SRS Researcher Receives Grant to Study White-Nose Syndrome

White-nose syndrome (WNS) has killed more than six million bats over the past decade. WNS is caused by the fungus Pseudogymnoascus destructans (Pd). Studies show that bats eat enough insect pests to save the U.S. corn industry more than $1 billion a year in crop damage and pesticide costs, and more than $3 billion per…  More 

Managing Forests to Conserve Bat Populations Affected by White-Nose Syndrome

In March 2016, scientists found bats infected with white-nose syndrome (WNS), a fungal disease that’s killed millions of North American bats across the eastern United States, in Washington state, over 1,000 miles from the nearest confirmed infection site in eastern Oklahoma. Because most bat species in the U.S. eat phenomenal numbers of insects, bats are important to agriculture and to forests and…  More 

Susan Loeb Awarded Grant for Research Related to White-Nose Syndrome in Bats

On September 29, the U.S. Fish and Wildlife Service (USFWS) announced $2.5 million in grants for research, management, and communication projects related to white-nose syndrome, the fungal disease that’s killed millions of North American bats since 2007, when it was first documented. White-nose syndrome is caused by a cold-loving fungus, Pseudogymnoascus destructans (Pd), that infects hibernating…  More 

Cave Climates and White-Nose Syndrome

  White-nose syndrome, caused by the fungus Geomyces destructans, has decimated bat populations throughout eastern North America. Recent estimates show that 6 to7 million bats have succumbed to white-nose syndrome. This fungus thrives in the cool, moist conditions found in many caves and mines where bats may also hibernate. Roger W. Perry, a research wildlife…  More 

SRS Researchers Awarded Grants for Research on White Nose Syndrome

U.S. Forest Service Southern Research Station (SRS) researchers and collaborators just received news that the U.S. Fish and Wildlife Service (USFWS) funded two of their proposals on white-nose syndrome (WNS), a disease that affects hibernating bats. One grant funds research on bat survival, while the other helps set up a program to monitor bats nationwide.…  More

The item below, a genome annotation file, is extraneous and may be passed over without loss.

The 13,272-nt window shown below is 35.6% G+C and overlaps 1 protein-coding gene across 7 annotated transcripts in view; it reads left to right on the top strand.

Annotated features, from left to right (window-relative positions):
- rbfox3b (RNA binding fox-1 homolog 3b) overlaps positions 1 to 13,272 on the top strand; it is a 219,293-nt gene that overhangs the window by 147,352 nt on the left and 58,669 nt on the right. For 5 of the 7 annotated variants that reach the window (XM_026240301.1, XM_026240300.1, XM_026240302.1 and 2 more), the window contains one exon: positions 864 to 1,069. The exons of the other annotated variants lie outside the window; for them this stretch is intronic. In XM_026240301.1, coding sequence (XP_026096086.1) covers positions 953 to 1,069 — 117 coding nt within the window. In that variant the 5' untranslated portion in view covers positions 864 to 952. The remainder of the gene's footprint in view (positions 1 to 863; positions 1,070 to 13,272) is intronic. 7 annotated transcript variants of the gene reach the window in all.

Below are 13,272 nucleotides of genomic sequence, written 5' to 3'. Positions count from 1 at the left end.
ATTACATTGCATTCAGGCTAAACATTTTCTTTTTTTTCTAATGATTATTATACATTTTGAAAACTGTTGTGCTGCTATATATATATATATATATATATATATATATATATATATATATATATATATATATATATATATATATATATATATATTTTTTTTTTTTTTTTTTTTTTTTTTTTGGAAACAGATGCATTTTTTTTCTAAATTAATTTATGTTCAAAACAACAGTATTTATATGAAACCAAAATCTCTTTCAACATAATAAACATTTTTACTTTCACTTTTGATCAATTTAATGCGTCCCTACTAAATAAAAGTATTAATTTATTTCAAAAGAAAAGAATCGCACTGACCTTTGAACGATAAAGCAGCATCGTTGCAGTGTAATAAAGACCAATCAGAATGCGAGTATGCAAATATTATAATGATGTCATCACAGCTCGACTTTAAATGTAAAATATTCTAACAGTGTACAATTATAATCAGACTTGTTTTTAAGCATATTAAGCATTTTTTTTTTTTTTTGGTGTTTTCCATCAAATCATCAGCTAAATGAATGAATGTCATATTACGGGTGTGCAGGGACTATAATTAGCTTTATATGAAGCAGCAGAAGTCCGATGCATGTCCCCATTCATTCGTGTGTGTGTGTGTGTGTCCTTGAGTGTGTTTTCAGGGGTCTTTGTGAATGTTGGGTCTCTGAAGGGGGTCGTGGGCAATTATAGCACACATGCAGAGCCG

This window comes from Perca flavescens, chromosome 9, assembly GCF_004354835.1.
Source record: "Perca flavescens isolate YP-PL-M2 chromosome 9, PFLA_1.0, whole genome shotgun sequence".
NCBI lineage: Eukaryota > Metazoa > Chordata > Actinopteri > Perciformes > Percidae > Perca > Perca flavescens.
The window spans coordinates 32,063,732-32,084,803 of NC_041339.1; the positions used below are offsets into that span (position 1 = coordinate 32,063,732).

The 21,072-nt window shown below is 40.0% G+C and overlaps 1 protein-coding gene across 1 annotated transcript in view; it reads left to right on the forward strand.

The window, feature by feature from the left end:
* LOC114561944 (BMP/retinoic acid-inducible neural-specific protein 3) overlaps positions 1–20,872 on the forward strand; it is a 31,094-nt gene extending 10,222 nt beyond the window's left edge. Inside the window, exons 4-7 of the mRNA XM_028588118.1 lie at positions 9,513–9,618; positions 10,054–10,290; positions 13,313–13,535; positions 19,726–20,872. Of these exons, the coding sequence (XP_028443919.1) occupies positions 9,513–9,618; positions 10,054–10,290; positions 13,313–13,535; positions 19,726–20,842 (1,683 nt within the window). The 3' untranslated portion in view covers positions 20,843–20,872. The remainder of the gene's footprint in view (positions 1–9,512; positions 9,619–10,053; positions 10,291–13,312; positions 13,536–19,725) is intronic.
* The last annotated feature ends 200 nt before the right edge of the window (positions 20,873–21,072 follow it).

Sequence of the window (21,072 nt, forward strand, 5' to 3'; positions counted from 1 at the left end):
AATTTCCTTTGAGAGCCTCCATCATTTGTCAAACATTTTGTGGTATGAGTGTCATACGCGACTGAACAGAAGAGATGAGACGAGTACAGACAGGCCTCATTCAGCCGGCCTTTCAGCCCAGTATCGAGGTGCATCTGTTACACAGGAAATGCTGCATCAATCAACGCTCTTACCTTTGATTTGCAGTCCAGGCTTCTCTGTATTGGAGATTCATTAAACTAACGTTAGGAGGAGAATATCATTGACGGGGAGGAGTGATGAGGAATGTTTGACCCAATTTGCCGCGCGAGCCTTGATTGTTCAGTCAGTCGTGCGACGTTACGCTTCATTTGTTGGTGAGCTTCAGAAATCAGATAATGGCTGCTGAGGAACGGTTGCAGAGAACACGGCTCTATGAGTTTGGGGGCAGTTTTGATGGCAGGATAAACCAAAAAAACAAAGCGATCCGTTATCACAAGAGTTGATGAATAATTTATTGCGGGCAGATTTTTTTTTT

Slowing the Spread of White Nose Syndrome in Bats

Since 2006, a newly discovered fungal disease referred to as white-nose syndrome has killed millions of North American bats. U.S. Forest Service researchers, along with researchers from other Federal and state agencies and universities have been investigating the fungus and its devastating effects on bats since the disease was first noticed. Roger Perry, a research…  More 

When Detecting Bats, Methods Matter

If you want to record bat calls in summer, go early. Detectors recorded significantly more high-quality call files during late June and early July than August. USDA Forest Service research ecologist Susan Loeb and colleagues published results from a bat detection survey in Acta Chiropterologica. The likely reason bats had very high recorded activity in…  More 

One Treatment Does Not Fit All Sizes

Bats are important components of healthy forests and provide critical ecological services across numerous different ecosystems. For decades, bat populations throughout the southern U.S. have been declining due to habitat disturbance and loss. USDA Forest Service scientist Susan Loeb contributed to two recent publications to address this issue, suggesting ways to improve bat management practices…  More 

Which Bat Is That? The Smell Will Tell

For the first time, people can distinguish one bat species from another by smell alone. Scientists from the USDA Forest Service and Arkansas State University found that a new, portable electronic nose (e-nose) device is capable of distinguishing between bat species by their smells. This study is part of a larger effort to help bats…  More 

Forests for Bats

“Almost all North American bats rely on forests for survival,” says Roger Perry, USDA Forest Service research wildlife biologist. Perry recently led the team that updated Forest Management and Bats, a booklet designed for private landowners and anyone managing forests. It was first published in 2006 by Bat Conservation International, and Daniel Taylor of BCI…  More